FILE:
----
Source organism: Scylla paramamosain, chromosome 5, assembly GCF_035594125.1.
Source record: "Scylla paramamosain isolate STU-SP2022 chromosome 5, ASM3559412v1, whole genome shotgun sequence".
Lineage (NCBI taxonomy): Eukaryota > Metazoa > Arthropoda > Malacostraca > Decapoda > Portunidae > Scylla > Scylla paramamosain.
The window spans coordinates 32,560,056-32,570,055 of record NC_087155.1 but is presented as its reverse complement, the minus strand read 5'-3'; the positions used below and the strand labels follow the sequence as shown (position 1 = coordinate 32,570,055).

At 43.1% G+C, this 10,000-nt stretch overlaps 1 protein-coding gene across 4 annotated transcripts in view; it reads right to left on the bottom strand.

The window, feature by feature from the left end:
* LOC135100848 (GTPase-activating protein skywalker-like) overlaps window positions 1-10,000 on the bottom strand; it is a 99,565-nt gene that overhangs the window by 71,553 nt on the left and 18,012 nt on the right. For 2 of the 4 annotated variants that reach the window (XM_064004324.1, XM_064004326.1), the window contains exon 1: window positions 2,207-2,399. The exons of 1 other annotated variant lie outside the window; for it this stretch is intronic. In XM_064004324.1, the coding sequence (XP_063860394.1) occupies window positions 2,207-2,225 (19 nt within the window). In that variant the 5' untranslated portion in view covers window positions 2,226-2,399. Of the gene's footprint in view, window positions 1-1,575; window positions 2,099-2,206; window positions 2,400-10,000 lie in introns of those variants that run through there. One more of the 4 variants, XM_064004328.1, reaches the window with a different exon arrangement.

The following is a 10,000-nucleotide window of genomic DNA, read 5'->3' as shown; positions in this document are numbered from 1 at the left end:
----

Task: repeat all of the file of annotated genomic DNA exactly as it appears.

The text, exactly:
Source organism: Scylla paramamosain, chromosome 5, assembly GCF_035594125.1.
Source record: "Scylla paramamosain isolate STU-SP2022 chromosome 5, ASM3559412v1, whole genome shotgun sequence".
Lineage (NCBI taxonomy): Eukaryota > Metazoa > Arthropoda > Malacostraca > Decapoda > Portunidae > Scylla > Scylla paramamosain.
The window spans coordinates 32,560,056-32,570,055 of record NC_087155.1 but is presented as its reverse complement, the minus strand read 5'-3'; the positions used below and the strand labels follow the sequence as shown (position 1 = coordinate 32,570,055).

At 43.1% G+C, this 10,000-nt stretch overlaps 1 protein-coding gene across 4 annotated transcripts in view; it reads right to left on the bottom strand.

The window, feature by feature from the left end:
* LOC135100848 (GTPase-activating protein skywalker-like) overlaps window positions 1-10,000 on the bottom strand; it is a 99,565-nt gene that overhangs the window by 71,553 nt on the left and 18,012 nt on the right. For 2 of the 4 annotated variants that reach the window (XM_064004324.1, XM_064004326.1), the window contains exon 1: window positions 2,207-2,399. The exons of 1 other annotated variant lie outside the window; for it this stretch is intronic. In XM_064004324.1, the coding sequence (XP_063860394.1) occupies window positions 2,207-2,225 (19 nt within the window). In that variant the 5' untranslated portion in view covers window positions 2,226-2,399. Of the gene's footprint in view, window positions 1-1,575; window positions 2,099-2,206; window positions 2,400-10,000 lie in introns of those variants that run through there. One more of the 4 variants, XM_064004328.1, reaches the window with a different exon arrangement.

The following is a 10,000-nucleotide window of genomic DNA, read 5'->3' as shown; positions in this document are numbered from 1 at the left end: